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I know it's too late and a lot of people have already answered in detail. But I believe everything can be expressed in a much simpler and concise way.I will show you two ways of deriving minor scales: 1) For natural minor you use this pattern- TSTTSTT (Where T is the distance of one Tone and S the distance of a Semitone). For example, for A natural minor, ...


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To answer specifically about notes which are half-step or whole-step apart, especially since you're familiar with the concept from the piano: Wherever you are on the guitar (meaning on any string at any fret): going up by one fret on the same string, you go up by a half-step going up by two frets on the same string, you go up by a whole-step A key is a ...


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I agree with Bob Broadley's comprehensive answer. For better understanding here's a visual image of this scale. The symmetry is apparent: In the context of Am key (based on the C diatonic scale). The dominant would be E7. It it a good place for alterations. In that case a different mode of this octatonic scale could work well, a half-tone lower, based on ...


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-at least* not at list- Avicii uses normal chord patterns. If I'm not wrong he used Bm scale in a song. The intervals are regular also but he uses nice effects which modern computers can produce so nothing special. you can search google for chords it is easier for you WAS.Francis


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It is in fact a half/whole diminished. It goes up the scale insteps that alternate between a semitone and a tone. The oppo. to this, is, unsurprisingly, the whole/half diminished scale. No prizes for working out the configuration !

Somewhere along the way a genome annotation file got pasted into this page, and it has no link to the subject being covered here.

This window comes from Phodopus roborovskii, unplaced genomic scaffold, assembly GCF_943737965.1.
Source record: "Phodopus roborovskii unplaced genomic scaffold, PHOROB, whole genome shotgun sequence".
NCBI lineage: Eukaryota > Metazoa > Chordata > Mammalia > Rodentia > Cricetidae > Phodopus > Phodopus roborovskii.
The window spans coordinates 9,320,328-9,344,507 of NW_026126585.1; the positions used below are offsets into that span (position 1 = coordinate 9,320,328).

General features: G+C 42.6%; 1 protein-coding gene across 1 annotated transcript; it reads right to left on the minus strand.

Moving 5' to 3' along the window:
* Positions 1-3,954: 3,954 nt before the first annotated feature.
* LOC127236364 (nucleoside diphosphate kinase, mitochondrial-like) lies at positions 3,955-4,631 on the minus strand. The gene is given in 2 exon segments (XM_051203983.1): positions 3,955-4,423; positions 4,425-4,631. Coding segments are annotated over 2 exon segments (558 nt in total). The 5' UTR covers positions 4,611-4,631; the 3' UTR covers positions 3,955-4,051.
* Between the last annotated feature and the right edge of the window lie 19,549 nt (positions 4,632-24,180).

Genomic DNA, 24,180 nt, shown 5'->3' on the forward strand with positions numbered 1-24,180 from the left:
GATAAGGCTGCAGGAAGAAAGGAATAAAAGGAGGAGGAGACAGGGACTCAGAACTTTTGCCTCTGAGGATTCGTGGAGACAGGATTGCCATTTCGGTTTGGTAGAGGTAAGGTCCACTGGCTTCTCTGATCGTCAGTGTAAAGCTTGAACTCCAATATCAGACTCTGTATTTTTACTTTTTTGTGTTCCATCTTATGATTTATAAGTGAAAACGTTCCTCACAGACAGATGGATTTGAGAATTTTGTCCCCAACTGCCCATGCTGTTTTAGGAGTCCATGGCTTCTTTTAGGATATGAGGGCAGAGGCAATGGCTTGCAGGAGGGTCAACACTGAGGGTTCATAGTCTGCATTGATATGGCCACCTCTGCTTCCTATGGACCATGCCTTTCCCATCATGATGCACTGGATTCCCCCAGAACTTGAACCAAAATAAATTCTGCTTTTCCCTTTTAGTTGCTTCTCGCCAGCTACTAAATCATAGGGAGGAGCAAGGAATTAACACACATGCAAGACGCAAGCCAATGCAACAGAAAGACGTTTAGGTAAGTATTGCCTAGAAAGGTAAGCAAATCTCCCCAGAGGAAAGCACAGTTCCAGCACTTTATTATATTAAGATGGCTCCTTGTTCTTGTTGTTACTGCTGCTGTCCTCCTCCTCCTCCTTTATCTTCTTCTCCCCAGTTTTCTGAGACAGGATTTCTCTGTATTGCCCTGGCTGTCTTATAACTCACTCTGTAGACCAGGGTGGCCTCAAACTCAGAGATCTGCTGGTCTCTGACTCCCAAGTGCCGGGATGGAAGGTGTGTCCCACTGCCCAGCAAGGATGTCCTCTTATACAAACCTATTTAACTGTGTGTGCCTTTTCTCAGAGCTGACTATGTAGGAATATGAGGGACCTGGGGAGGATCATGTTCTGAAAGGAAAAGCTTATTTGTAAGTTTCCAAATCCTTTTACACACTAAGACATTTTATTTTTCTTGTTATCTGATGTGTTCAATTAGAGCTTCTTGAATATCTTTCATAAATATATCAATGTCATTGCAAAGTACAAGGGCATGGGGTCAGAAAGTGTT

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This can be called an F Dimished scale. In classical music theory it would usually be called an Octatonic Scale. It is a mode of limited transposition (it has a constantly repeating tone-semitone interval pattern). It has a number of interesting properties, for instance, the scale contains a pair of diminished 7th arpeggios, a semitone apart. For any ...


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For a great explanation of modes, google "Bernstein what is a mode" and watch his very entertaining explanation. It's nearly 50 years old (he starts singing that great "new" hit "My Baby Does the Hanky Panky" as an example of Lydian mode), but just as entertaining and informative now as it was then. That's how I learned modes back when I was 10.


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If you looked at the scale/mode notes as a circle rather than linear, it may make more sense to you. I can't draw it here, but the CYCLE of notes will be more accurate as music goes round instead of along. By this, I mean go round your circle, starting at, say, C, and the notes are in Ionian. Start at D and you've got D Dorian. Start at E - I hope you ...


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This is not right. The modes of the major scale each have 7 notes; instead you have listed both scales as having all 12 possible pitches, but just starting on different notes. You have listed a chromatic scale on C and a chromatic scale on D. Also, the way you describe a number of the intervals is not correct: for instance C-F# is a 4# (in your notation). ...


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Scale degrees are always made from the notes in the scale so you have a lot of unnecessary notes in your example above. It should look like this. C Ionian: C D E F G A B C 1 2 3 4 5 6 7 1 D Dorian: D E F G A B C D 1 2 3 4 5 6 7 1 They have the same scale degrees because each scale has 7 notes in it, but the distance between the scale degrees may vary ...


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It sounds as if you're trying to plunge into ``real'' music headfirst. You might want to begin with easier pieces instead, designed for beginners to practice. There is plenty of free sheet music for entry level on the web. I myself find Carl Czerny's practical method really helpful in the sense that it is both manageable and challenging for a beginner. Ans ...


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To answer the first part of the question, yes. It is safe to create a melody with the G major scale if the song is in G major. Obviously, if the melody sounds good to you it doesn't really matter what scale you are using. For example, one of the go to scales in rock music is the Pentatonic scale. Quite often musicians will actually use the minor scale of ...


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"Mood For A Day" is an acoustic solo guitar piece by Steve Howe on the Yes album Fragile. It is in B (harmonic) minor. It requires finger-style picking. This piece was my segue to Segovia; it is what I auditioned for my classical guitar teacher, although my performance was not as fluid as the original.